Health officials on Monday made their case for the government to issue "green passports" to Israelis who had been vaccinated, allowing them to travel freely abroad and attend mass events, among other benefits.
The debate was held at the Knesset's Constitution, Law and Justice Committee and was attended by Health Minister Yuli Edelstein and coronavirus czar, Prof. Nachman Ash.
According to the Health Ministry's outline, the passports will be given to Israelis a week after they receive the second coronavirus vaccine shot and will be in place for six months. Alternatively, a similar passport, which would be in effect for 72 hours, could be issued to those who had undergone a coronavirus test, which came back negative.
"The passport is important for three reasons: herd immunity, a protective layer for going back to our daily routine and reopening of the economy," said Prof. Ash at the meeting.
"In order for us to achieve herd immunity in Israel, we need 70% [of the population] vaccinated. We want to use the green passport to manage the routine as the number of those recovering [from the virus] increases."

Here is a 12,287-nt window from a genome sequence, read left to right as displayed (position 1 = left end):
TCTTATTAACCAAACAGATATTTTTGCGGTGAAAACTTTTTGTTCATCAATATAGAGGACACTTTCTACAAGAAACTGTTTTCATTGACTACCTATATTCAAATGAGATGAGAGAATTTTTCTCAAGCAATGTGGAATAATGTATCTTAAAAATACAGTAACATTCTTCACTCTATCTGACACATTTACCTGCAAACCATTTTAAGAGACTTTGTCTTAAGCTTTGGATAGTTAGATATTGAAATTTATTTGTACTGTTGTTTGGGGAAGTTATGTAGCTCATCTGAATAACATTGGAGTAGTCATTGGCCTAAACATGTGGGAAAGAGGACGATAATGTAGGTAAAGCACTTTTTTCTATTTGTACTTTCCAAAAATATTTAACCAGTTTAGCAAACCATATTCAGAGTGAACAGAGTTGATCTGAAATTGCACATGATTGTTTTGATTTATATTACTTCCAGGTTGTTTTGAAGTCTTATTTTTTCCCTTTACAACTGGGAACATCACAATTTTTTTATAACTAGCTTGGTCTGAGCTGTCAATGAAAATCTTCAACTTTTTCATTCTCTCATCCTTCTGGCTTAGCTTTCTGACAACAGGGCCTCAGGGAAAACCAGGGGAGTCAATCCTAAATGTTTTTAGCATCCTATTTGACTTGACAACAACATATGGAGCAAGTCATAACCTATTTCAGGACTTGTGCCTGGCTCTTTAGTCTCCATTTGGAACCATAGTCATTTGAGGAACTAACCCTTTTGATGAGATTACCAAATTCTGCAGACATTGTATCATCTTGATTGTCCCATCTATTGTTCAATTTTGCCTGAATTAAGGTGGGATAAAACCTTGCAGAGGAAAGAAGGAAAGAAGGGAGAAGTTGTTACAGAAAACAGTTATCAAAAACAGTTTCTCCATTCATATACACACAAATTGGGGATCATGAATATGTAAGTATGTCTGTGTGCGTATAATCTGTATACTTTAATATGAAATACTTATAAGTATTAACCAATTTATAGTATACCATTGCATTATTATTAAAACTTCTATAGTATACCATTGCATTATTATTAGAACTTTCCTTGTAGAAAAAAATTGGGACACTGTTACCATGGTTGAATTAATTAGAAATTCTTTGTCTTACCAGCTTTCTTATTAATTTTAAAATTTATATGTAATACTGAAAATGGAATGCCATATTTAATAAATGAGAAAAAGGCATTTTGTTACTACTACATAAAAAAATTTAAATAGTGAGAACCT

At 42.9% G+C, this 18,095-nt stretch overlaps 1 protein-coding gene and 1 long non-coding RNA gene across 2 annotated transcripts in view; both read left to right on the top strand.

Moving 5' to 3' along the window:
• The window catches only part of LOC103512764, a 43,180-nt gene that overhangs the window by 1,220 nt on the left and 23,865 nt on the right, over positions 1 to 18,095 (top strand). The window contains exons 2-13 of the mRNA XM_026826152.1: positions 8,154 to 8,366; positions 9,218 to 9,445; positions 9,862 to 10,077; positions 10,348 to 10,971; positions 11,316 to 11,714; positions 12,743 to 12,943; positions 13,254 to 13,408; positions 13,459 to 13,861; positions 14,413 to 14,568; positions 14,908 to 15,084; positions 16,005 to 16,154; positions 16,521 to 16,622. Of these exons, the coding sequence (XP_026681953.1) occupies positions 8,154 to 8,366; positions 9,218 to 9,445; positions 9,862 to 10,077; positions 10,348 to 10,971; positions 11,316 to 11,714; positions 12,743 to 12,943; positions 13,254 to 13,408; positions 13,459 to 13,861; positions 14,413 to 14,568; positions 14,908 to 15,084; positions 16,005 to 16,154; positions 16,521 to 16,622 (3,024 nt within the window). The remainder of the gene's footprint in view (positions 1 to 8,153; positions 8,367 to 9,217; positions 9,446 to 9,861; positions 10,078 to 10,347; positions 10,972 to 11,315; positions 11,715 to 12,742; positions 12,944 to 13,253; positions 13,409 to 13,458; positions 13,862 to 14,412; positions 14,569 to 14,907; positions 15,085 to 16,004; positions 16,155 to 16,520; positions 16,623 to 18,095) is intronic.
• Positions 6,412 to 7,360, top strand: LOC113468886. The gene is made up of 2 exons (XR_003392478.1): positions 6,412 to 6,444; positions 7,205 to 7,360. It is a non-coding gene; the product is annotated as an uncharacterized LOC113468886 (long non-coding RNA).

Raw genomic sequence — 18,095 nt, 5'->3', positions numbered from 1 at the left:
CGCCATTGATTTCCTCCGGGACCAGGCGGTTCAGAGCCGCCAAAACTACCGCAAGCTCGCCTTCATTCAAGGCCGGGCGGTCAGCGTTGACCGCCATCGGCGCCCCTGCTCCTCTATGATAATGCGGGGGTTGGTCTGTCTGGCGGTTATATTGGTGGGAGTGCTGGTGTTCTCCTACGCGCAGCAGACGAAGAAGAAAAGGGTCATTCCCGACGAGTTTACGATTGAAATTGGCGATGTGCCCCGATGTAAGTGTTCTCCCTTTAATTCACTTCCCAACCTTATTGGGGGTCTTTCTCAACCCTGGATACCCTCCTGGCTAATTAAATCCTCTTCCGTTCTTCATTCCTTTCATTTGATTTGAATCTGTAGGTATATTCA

The passport exempts its owner from mandatory quarantine and could be downloaded from either the Health Ministry or HMOs' websites. It can be downloaded in English in order to ease on the passport carrier during international travel.
Israelis who weren't vaccinated but who recently recovered from COVID-19 or tested positive for antibodies would also be able to apply for the passport.
According to the outline, the green passport will not be valid within the education system, workplaces, street shops, public transport and places of worship. It will be valid, however, at mass cultural and sporting events, conferences, restaurants, cafes, malls, hotels, gyms and swimming pools.